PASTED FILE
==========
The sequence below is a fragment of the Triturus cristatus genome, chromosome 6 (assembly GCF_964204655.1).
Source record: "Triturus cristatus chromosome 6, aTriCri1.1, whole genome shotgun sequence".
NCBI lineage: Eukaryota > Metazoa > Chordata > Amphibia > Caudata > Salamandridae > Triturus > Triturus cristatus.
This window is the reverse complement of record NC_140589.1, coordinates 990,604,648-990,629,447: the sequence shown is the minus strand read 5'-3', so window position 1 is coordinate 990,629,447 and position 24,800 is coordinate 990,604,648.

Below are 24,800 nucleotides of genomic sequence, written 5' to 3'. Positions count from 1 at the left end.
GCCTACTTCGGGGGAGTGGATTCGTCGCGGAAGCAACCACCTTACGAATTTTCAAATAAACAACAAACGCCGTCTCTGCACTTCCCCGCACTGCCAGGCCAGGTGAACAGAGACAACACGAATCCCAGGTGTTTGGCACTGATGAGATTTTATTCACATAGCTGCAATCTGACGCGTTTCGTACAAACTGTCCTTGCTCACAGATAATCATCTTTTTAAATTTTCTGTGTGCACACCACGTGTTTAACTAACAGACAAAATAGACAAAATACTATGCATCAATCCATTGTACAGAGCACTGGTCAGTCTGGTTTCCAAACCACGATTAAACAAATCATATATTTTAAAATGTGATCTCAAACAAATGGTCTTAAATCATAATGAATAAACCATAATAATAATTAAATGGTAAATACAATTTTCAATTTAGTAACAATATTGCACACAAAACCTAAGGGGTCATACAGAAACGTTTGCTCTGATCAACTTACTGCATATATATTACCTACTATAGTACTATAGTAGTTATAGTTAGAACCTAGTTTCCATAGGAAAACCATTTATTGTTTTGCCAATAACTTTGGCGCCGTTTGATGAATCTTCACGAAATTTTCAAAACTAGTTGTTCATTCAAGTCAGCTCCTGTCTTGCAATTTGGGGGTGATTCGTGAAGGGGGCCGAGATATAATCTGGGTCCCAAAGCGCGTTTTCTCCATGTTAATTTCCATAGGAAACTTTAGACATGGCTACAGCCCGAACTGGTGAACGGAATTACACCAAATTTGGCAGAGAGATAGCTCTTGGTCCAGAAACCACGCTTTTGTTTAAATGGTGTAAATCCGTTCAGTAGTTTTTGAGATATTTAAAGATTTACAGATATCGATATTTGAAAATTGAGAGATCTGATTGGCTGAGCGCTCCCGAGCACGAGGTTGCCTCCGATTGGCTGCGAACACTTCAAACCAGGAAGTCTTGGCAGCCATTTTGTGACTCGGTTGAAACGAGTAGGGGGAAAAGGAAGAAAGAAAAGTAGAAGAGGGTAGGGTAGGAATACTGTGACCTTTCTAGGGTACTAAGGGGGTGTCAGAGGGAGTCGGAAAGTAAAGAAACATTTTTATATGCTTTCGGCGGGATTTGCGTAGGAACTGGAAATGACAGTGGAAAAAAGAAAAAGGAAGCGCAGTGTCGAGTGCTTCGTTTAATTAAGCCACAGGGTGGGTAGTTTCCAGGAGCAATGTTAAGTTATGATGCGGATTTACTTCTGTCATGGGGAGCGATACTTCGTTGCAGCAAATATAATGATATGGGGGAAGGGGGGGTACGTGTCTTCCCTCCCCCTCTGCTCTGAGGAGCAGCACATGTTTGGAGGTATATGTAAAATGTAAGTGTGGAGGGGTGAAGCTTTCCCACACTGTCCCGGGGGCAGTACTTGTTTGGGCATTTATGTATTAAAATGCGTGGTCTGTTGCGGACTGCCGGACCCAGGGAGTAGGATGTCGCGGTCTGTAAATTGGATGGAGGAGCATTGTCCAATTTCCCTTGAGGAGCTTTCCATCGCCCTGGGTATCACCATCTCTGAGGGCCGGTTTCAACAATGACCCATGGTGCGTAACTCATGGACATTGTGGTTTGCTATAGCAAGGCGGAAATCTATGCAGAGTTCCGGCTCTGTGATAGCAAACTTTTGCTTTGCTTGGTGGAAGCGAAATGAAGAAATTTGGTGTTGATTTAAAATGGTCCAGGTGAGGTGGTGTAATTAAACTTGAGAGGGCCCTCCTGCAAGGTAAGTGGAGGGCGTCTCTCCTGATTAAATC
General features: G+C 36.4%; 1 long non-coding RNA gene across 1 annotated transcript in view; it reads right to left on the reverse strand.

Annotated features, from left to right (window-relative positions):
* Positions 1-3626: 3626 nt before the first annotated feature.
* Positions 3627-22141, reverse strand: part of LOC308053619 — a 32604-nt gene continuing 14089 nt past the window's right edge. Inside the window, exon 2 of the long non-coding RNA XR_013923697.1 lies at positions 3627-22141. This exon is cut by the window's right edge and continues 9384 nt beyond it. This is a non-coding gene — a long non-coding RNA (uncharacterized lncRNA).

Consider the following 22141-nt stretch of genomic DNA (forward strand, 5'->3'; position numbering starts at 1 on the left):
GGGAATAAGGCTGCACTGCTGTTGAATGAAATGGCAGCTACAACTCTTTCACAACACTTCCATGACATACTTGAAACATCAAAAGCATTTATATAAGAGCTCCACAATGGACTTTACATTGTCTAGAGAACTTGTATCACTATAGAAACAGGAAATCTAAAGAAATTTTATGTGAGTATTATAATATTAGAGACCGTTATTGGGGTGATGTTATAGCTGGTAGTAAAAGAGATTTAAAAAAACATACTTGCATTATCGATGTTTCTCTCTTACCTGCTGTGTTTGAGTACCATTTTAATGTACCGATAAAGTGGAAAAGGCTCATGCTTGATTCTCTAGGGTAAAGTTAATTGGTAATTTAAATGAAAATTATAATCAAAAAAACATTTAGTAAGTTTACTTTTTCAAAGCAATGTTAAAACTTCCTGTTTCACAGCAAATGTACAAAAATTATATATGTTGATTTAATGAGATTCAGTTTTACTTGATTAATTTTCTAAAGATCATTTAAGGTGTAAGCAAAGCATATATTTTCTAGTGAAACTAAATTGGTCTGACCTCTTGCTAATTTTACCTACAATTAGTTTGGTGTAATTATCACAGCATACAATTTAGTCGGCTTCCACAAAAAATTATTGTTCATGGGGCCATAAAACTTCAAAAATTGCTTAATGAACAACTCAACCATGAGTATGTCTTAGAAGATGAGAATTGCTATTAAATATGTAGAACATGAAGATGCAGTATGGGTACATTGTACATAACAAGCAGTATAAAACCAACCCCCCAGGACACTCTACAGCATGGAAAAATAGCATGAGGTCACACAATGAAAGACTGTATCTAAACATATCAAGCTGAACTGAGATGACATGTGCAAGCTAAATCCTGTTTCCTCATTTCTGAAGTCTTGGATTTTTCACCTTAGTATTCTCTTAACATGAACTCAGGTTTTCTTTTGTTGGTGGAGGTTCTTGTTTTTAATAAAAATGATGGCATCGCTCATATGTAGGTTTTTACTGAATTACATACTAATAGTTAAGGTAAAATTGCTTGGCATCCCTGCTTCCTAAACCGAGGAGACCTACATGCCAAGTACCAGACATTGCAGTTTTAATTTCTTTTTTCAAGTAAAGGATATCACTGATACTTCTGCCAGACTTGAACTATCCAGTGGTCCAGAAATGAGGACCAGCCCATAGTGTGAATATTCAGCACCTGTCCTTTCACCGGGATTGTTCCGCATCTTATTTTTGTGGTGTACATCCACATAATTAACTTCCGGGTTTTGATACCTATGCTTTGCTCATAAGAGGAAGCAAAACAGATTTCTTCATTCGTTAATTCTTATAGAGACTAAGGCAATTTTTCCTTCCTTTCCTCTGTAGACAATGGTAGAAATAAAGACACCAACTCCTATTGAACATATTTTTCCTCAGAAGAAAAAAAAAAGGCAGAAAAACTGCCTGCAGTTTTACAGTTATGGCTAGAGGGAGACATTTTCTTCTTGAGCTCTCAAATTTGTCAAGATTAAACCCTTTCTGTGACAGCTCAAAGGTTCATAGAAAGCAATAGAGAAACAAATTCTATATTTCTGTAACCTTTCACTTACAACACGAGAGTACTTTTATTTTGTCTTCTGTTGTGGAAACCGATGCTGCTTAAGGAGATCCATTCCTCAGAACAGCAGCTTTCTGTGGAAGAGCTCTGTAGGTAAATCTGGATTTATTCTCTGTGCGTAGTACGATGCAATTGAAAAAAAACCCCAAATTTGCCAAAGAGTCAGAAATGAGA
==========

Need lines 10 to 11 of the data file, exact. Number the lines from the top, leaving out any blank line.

* Positions 3627-22141, reverse strand: part of LOC308053619 — a 32604-nt gene continuing 14089 nt past the window's right edge. Inside the window, exon 2 of the long non-coding RNA XR_013923697.1 lies at positions 3627-22141. This exon is cut by the window's right edge and continues 9384 nt beyond it. This is a non-coding gene — a long non-coding RNA (uncharacterized lncRNA).

Consider the following 22141-nt stretch of genomic DNA (forward strand, 5'->3'; position numbering starts at 1 on the left):